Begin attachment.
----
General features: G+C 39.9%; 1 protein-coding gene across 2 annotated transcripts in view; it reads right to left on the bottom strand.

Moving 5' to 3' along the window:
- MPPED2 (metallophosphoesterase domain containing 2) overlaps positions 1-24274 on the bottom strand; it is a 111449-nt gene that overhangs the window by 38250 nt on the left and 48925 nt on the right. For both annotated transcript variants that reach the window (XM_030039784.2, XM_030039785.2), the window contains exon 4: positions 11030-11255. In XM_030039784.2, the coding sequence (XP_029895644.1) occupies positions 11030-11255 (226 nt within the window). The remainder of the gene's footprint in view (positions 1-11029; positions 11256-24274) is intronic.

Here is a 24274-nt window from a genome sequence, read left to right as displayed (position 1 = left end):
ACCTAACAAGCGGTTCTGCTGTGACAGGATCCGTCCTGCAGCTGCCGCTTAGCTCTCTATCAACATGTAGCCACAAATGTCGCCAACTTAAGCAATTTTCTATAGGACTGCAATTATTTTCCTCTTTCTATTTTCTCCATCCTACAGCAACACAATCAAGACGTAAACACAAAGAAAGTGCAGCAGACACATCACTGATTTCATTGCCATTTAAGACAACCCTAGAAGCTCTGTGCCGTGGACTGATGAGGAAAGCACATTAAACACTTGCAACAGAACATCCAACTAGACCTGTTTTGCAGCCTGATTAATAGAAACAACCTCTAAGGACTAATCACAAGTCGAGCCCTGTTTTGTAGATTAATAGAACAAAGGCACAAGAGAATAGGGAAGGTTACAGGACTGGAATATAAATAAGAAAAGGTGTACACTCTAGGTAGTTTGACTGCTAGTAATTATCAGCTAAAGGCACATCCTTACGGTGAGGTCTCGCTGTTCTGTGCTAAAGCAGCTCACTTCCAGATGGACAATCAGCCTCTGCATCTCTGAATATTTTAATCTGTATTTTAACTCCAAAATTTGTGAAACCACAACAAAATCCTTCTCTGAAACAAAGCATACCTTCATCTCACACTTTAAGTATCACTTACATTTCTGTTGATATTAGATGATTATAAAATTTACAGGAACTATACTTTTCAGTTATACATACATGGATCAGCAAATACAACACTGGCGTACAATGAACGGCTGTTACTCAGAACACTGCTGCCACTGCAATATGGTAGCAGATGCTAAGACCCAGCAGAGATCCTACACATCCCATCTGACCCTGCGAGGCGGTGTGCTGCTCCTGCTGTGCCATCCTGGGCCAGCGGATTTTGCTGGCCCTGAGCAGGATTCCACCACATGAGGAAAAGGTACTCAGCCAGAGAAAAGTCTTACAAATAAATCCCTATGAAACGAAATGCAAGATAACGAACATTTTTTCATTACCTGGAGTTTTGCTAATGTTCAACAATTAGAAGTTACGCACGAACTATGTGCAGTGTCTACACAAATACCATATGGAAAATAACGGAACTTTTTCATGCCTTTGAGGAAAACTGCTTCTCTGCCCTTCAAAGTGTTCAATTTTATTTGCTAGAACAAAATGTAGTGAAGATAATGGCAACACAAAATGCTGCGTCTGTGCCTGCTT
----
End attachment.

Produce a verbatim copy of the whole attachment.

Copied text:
General features: G+C 39.9%; 1 protein-coding gene across 2 annotated transcripts in view; it reads right to left on the bottom strand.

Moving 5' to 3' along the window:
- MPPED2 (metallophosphoesterase domain containing 2) overlaps positions 1-24274 on the bottom strand; it is a 111449-nt gene that overhangs the window by 38250 nt on the left and 48925 nt on the right. For both annotated transcript variants that reach the window (XM_030039784.2, XM_030039785.2), the window contains exon 4: positions 11030-11255. In XM_030039784.2, the coding sequence (XP_029895644.1) occupies positions 11030-11255 (226 nt within the window). The remainder of the gene's footprint in view (positions 1-11029; positions 11256-24274) is intronic.

Here is a 24274-nt window from a genome sequence, read left to right as displayed (position 1 = left end):
ACCTAACAAGCGGTTCTGCTGTGACAGGATCCGTCCTGCAGCTGCCGCTTAGCTCTCTATCAACATGTAGCCACAAATGTCGCCAACTTAAGCAATTTTCTATAGGACTGCAATTATTTTCCTCTTTCTATTTTCTCCATCCTACAGCAACACAATCAAGACGTAAACACAAAGAAAGTGCAGCAGACACATCACTGATTTCATTGCCATTTAAGACAACCCTAGAAGCTCTGTGCCGTGGACTGATGAGGAAAGCACATTAAACACTTGCAACAGAACATCCAACTAGACCTGTTTTGCAGCCTGATTAATAGAAACAACCTCTAAGGACTAATCACAAGTCGAGCCCTGTTTTGTAGATTAATAGAACAAAGGCACAAGAGAATAGGGAAGGTTACAGGACTGGAATATAAATAAGAAAAGGTGTACACTCTAGGTAGTTTGACTGCTAGTAATTATCAGCTAAAGGCACATCCTTACGGTGAGGTCTCGCTGTTCTGTGCTAAAGCAGCTCACTTCCAGATGGACAATCAGCCTCTGCATCTCTGAATATTTTAATCTGTATTTTAACTCCAAAATTTGTGAAACCACAACAAAATCCTTCTCTGAAACAAAGCATACCTTCATCTCACACTTTAAGTATCACTTACATTTCTGTTGATATTAGATGATTATAAAATTTACAGGAACTATACTTTTCAGTTATACATACATGGATCAGCAAATACAACACTGGCGTACAATGAACGGCTGTTACTCAGAACACTGCTGCCACTGCAATATGGTAGCAGATGCTAAGACCCAGCAGAGATCCTACACATCCCATCTGACCCTGCGAGGCGGTGTGCTGCTCCTGCTGTGCCATCCTGGGCCAGCGGATTTTGCTGGCCCTGAGCAGGATTCCACCACATGAGGAAAAGGTACTCAGCCAGAGAAAAGTCTTACAAATAAATCCCTATGAAACGAAATGCAAGATAACGAACATTTTTTCATTACCTGGAGTTTTGCTAATGTTCAACAATTAGAAGTTACGCACGAACTATGTGCAGTGTCTACACAAATACCATATGGAAAATAACGGAACTTTTTCATGCCTTTGAGGAAAACTGCTTCTCTGCCCTTCAAAGTGTTCAATTTTATTTGCTAGAACAAAATGTAGTGAAGATAATGGCAACACAAAATGCTGCGTCTGTGCCTGCTT